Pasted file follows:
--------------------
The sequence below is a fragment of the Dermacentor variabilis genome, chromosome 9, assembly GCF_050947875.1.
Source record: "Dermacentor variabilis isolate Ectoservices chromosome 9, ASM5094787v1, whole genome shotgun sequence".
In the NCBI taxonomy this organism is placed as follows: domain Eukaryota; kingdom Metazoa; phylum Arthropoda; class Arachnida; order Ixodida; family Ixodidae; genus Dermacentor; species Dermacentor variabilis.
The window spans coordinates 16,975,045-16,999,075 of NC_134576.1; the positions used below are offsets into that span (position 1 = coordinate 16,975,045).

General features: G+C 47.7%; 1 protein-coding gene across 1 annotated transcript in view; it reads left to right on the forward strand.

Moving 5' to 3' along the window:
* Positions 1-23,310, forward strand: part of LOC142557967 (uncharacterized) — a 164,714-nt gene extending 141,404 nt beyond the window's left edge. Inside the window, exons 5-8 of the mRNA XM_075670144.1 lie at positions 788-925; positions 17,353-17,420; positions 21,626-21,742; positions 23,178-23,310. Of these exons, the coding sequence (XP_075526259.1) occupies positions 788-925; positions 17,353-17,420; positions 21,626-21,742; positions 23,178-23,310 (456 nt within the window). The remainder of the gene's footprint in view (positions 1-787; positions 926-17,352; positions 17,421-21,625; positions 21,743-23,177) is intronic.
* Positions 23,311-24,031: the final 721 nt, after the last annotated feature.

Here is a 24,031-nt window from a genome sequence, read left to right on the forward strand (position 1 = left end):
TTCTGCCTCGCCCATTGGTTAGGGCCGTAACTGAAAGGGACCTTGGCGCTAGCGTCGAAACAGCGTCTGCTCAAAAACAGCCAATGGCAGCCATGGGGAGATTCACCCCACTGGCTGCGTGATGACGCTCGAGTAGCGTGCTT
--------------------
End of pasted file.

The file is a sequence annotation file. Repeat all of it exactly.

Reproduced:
The sequence below is a fragment of the Dermacentor variabilis genome, chromosome 9, assembly GCF_050947875.1.
Source record: "Dermacentor variabilis isolate Ectoservices chromosome 9, ASM5094787v1, whole genome shotgun sequence".
In the NCBI taxonomy this organism is placed as follows: domain Eukaryota; kingdom Metazoa; phylum Arthropoda; class Arachnida; order Ixodida; family Ixodidae; genus Dermacentor; species Dermacentor variabilis.
The window spans coordinates 16,975,045-16,999,075 of NC_134576.1; the positions used below are offsets into that span (position 1 = coordinate 16,975,045).

General features: G+C 47.7%; 1 protein-coding gene across 1 annotated transcript in view; it reads left to right on the forward strand.

Moving 5' to 3' along the window:
* Positions 1-23,310, forward strand: part of LOC142557967 (uncharacterized) — a 164,714-nt gene extending 141,404 nt beyond the window's left edge. Inside the window, exons 5-8 of the mRNA XM_075670144.1 lie at positions 788-925; positions 17,353-17,420; positions 21,626-21,742; positions 23,178-23,310. Of these exons, the coding sequence (XP_075526259.1) occupies positions 788-925; positions 17,353-17,420; positions 21,626-21,742; positions 23,178-23,310 (456 nt within the window). The remainder of the gene's footprint in view (positions 1-787; positions 926-17,352; positions 17,421-21,625; positions 21,743-23,177) is intronic.
* Positions 23,311-24,031: the final 721 nt, after the last annotated feature.

Here is a 24,031-nt window from a genome sequence, read left to right on the forward strand (position 1 = left end):
TTCTGCCTCGCCCATTGGTTAGGGCCGTAACTGAAAGGGACCTTGGCGCTAGCGTCGAAACAGCGTCTGCTCAAAAACAGCCAATGGCAGCCATGGGGAGATTCACCCCACTGGCTGCGTGATGACGCTCGAGTAGCGTGCTT